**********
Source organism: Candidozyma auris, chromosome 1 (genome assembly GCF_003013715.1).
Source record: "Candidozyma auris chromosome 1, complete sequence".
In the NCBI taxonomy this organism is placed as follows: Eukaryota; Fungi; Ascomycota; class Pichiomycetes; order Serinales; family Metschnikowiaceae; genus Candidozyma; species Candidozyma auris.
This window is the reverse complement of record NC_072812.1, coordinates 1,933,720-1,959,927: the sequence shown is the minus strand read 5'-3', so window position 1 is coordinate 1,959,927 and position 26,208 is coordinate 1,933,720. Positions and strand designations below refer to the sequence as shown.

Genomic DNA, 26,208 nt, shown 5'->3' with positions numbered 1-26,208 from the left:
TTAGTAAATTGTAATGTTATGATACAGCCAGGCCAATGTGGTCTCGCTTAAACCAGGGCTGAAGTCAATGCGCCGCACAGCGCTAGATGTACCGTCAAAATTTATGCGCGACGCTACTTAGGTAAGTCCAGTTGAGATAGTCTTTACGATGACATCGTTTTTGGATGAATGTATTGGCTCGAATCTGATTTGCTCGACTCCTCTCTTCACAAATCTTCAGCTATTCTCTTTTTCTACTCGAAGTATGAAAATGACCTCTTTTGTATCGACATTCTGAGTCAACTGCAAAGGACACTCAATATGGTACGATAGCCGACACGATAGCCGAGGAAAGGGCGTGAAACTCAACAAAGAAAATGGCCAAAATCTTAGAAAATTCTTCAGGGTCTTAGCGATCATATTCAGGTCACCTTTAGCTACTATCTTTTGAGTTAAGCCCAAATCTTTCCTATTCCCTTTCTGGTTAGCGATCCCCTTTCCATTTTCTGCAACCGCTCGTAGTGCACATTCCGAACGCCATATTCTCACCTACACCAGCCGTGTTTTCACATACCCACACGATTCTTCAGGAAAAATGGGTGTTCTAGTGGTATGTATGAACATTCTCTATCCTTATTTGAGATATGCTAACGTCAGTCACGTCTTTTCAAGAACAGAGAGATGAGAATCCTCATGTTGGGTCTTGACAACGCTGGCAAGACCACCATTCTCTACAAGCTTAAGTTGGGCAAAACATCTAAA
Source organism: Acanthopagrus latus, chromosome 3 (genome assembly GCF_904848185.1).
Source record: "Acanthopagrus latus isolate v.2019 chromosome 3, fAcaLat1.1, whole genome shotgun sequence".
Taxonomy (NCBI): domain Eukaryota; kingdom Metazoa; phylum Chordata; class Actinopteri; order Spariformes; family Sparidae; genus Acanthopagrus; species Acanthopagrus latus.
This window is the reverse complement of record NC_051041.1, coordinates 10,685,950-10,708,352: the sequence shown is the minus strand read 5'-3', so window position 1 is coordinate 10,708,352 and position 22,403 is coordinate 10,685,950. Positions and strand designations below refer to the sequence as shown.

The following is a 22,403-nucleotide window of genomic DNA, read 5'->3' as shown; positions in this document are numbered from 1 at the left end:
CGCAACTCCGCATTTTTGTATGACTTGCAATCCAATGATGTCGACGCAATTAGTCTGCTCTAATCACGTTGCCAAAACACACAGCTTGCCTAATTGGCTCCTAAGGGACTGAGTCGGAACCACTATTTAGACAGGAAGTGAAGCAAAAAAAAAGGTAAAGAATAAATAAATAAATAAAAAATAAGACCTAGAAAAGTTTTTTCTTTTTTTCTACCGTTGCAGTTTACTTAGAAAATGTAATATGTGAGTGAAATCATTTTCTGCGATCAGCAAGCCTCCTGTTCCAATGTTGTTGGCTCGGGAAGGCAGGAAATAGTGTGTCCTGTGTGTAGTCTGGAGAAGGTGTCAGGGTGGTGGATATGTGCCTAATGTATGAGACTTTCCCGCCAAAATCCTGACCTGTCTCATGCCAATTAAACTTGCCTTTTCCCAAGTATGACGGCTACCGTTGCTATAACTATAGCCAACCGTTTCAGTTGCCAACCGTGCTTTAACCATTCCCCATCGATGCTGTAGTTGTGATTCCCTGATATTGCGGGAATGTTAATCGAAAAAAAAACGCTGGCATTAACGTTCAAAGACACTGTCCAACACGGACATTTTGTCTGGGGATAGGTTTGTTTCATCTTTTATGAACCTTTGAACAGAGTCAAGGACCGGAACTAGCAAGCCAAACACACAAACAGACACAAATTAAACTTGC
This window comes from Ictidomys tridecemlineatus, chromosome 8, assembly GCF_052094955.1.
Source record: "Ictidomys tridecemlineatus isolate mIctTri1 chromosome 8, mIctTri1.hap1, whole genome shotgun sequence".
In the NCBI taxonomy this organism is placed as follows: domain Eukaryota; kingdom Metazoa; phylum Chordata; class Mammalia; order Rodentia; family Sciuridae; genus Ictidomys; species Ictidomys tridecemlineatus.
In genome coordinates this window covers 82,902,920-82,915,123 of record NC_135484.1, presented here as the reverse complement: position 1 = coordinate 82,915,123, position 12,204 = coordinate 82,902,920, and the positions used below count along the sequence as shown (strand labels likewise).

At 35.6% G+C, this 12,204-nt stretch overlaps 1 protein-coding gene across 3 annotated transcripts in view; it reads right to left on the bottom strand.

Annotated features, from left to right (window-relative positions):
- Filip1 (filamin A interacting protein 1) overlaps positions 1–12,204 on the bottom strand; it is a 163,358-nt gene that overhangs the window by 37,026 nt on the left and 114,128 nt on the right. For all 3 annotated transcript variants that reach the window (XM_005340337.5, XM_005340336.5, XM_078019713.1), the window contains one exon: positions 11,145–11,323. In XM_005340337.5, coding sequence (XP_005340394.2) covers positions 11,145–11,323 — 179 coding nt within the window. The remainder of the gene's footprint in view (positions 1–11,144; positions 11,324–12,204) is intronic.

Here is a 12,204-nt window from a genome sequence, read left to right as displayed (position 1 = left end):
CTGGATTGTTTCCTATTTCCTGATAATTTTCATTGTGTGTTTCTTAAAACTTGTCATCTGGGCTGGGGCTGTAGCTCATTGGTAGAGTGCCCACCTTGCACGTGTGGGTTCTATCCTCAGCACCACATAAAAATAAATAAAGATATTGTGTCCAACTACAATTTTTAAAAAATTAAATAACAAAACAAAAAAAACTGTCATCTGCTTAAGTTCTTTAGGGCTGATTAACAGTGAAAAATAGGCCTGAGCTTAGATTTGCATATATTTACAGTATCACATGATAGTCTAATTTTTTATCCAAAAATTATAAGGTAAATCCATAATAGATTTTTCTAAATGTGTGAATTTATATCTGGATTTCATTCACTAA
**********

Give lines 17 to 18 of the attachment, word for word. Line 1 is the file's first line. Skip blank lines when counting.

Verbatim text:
At 35.6% G+C, this 12,204-nt stretch overlaps 1 protein-coding gene across 3 annotated transcripts in view; it reads right to left on the bottom strand.

Annotated features, from left to right (window-relative positions):